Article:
The coda at the end of the episode was as fun and compelling as I remembered. We are in some (possibly far-distant) future, in which The Man In Black (a genuinely fantastic Ed Harris, its worth watching this show for him alone) is in some dusty ruins under the park, being interrogated by his daughter Emily, who he killed in an earlier season two episode. Death isn’t necessarily death in Westworld, as we have learned before- indeed, a secret purpose to Westworld was delivering immortality for the filthy rich who could afford it (shades of another genre curio, Altered Carbon, there). A subject’s intellect is captured and stored, and then placed into a ‘host’ simulacrum body and tested repeatedly for ‘fidelity’. The idea is that the restored individual thinks they are real and not a copy- once they begin to suspect the reality, the intellect rejects its situation and fails, breaks down, goes insane. The word ‘fidelity’ in the context used here is perfect but chilling, and the standout episode of the season (and one I really must rewatch) concerns the attempts over several decades of testing to restore James Delos, the owner of the Delos corporation whose quest for immortality was the real force behind the Westworld theme park and its research into AI. That particular episode was brilliant, and there are shades of it here. The Man In Black asks his dead daughter “How many times have you tested me?”, to which she replies “It’s been a long time, William. Longer than we thought. I have a few questions for you. The last step’s a baseline interview to allow us to verify.”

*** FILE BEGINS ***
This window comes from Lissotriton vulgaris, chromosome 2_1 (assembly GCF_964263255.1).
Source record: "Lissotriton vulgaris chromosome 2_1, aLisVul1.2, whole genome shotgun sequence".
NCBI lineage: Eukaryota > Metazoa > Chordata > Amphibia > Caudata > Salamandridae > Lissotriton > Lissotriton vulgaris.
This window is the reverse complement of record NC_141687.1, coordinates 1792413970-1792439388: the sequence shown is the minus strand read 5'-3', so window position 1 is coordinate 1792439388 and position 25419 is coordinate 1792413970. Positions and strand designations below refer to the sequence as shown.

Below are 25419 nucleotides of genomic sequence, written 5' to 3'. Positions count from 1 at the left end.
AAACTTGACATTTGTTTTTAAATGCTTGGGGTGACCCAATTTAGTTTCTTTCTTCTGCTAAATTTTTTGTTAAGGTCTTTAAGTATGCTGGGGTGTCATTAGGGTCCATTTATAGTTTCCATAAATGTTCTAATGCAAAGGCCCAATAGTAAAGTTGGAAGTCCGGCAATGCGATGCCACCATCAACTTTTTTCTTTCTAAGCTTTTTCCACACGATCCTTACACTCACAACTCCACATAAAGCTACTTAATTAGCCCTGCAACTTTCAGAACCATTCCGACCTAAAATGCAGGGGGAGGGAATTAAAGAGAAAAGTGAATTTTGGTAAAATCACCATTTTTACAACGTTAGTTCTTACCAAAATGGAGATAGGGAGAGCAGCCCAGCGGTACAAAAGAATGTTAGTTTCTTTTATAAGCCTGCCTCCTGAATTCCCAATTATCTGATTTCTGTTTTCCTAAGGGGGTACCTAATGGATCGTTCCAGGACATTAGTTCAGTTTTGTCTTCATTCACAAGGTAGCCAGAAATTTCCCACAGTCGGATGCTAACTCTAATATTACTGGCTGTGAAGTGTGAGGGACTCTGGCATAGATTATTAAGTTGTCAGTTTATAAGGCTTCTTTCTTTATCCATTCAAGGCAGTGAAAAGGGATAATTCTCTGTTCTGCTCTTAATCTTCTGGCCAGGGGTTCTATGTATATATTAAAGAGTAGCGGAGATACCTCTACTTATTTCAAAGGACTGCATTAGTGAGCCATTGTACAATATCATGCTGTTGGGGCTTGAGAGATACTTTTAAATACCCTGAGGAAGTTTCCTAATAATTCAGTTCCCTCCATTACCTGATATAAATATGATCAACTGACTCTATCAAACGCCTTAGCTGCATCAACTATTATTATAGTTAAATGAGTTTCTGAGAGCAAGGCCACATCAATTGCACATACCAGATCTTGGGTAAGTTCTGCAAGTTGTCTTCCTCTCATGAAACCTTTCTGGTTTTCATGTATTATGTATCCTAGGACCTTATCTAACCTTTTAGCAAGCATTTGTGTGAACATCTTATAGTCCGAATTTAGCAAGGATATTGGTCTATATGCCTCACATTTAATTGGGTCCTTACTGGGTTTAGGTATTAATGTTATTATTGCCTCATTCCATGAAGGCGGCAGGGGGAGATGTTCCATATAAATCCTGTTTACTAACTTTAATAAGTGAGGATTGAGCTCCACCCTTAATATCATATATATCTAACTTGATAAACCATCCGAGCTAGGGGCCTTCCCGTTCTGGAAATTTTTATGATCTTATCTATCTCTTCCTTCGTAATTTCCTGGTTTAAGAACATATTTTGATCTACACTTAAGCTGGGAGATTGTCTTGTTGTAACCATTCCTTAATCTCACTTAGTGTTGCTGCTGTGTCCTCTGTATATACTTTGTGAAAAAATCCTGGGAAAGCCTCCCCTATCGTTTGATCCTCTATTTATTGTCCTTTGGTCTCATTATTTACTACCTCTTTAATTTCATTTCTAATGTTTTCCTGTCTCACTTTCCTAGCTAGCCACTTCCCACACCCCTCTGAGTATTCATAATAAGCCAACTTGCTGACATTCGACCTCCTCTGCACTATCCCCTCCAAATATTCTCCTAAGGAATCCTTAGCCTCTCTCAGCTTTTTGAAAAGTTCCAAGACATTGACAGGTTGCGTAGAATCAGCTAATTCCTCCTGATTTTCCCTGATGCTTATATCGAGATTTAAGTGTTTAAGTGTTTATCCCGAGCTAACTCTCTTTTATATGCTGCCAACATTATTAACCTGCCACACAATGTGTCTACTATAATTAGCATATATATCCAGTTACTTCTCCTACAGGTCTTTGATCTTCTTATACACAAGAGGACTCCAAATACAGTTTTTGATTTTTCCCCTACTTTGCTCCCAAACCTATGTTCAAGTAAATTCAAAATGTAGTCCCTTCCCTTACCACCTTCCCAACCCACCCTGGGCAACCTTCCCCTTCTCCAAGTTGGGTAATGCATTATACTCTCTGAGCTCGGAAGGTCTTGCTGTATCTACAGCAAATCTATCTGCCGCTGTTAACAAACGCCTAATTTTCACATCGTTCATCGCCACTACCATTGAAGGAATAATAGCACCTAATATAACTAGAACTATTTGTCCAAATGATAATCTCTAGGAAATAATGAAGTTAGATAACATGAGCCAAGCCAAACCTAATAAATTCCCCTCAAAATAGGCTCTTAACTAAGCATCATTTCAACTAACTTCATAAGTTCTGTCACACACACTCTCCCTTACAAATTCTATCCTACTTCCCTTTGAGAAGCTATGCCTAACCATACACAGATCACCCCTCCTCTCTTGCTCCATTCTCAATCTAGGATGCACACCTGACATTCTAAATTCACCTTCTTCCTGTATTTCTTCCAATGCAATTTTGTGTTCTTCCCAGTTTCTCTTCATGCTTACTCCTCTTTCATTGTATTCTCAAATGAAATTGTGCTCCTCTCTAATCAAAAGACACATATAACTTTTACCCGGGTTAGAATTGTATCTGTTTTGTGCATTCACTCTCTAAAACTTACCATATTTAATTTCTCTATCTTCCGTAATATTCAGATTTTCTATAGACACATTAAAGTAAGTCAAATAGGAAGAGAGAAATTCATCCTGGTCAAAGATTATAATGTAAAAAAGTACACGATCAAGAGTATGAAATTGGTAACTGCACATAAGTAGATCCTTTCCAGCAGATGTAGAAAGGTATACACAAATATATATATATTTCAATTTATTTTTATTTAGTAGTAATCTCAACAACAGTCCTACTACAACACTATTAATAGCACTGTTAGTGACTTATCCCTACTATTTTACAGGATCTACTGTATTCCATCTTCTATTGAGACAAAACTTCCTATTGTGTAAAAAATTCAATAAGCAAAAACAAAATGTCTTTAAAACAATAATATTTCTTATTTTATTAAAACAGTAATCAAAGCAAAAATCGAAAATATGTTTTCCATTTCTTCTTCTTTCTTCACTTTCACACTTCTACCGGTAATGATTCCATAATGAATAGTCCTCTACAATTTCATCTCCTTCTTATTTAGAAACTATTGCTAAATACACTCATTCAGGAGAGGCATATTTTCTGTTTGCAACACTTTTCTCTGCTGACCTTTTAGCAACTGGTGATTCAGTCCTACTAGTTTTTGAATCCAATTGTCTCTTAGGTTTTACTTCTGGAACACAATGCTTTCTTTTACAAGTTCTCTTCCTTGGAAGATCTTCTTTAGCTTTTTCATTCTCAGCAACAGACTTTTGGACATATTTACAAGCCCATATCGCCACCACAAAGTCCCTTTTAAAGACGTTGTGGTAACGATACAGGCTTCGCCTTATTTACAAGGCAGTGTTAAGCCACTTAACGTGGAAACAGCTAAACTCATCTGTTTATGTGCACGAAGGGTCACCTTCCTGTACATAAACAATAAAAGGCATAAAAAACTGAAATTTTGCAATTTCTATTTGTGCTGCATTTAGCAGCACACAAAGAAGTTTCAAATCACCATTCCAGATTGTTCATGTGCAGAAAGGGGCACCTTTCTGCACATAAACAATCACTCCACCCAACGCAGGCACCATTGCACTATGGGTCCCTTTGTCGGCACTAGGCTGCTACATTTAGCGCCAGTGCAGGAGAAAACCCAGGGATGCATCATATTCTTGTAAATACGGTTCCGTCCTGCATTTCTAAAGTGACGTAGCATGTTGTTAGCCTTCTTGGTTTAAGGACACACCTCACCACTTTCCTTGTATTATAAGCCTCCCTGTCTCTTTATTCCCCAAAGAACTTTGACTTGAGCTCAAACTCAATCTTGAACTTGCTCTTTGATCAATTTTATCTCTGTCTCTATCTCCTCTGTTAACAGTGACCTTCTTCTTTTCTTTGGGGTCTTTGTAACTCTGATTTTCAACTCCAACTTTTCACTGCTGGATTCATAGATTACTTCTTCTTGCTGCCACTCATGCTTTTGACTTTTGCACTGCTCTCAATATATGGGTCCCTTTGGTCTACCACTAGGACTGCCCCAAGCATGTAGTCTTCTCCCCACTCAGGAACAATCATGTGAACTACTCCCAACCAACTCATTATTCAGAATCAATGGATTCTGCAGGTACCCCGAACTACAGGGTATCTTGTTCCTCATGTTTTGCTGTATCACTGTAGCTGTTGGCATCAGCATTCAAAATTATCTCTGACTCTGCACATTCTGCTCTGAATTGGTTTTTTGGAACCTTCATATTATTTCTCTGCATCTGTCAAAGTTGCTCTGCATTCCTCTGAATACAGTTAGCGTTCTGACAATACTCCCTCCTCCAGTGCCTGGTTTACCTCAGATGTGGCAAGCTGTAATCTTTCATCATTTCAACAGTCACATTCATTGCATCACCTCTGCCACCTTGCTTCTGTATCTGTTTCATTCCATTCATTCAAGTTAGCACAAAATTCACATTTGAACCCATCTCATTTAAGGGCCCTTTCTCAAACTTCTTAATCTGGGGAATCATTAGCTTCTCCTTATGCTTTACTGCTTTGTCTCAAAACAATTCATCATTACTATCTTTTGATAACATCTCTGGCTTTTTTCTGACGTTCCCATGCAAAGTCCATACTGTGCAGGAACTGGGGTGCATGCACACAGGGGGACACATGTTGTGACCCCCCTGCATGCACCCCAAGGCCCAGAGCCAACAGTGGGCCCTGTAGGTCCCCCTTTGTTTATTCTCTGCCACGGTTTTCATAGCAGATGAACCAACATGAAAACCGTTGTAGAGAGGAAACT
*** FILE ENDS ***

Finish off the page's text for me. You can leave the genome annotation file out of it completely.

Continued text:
“Verify what?” he asks, no doubt suspecting, to which she answers, simply and chillingly, “Fidelity.”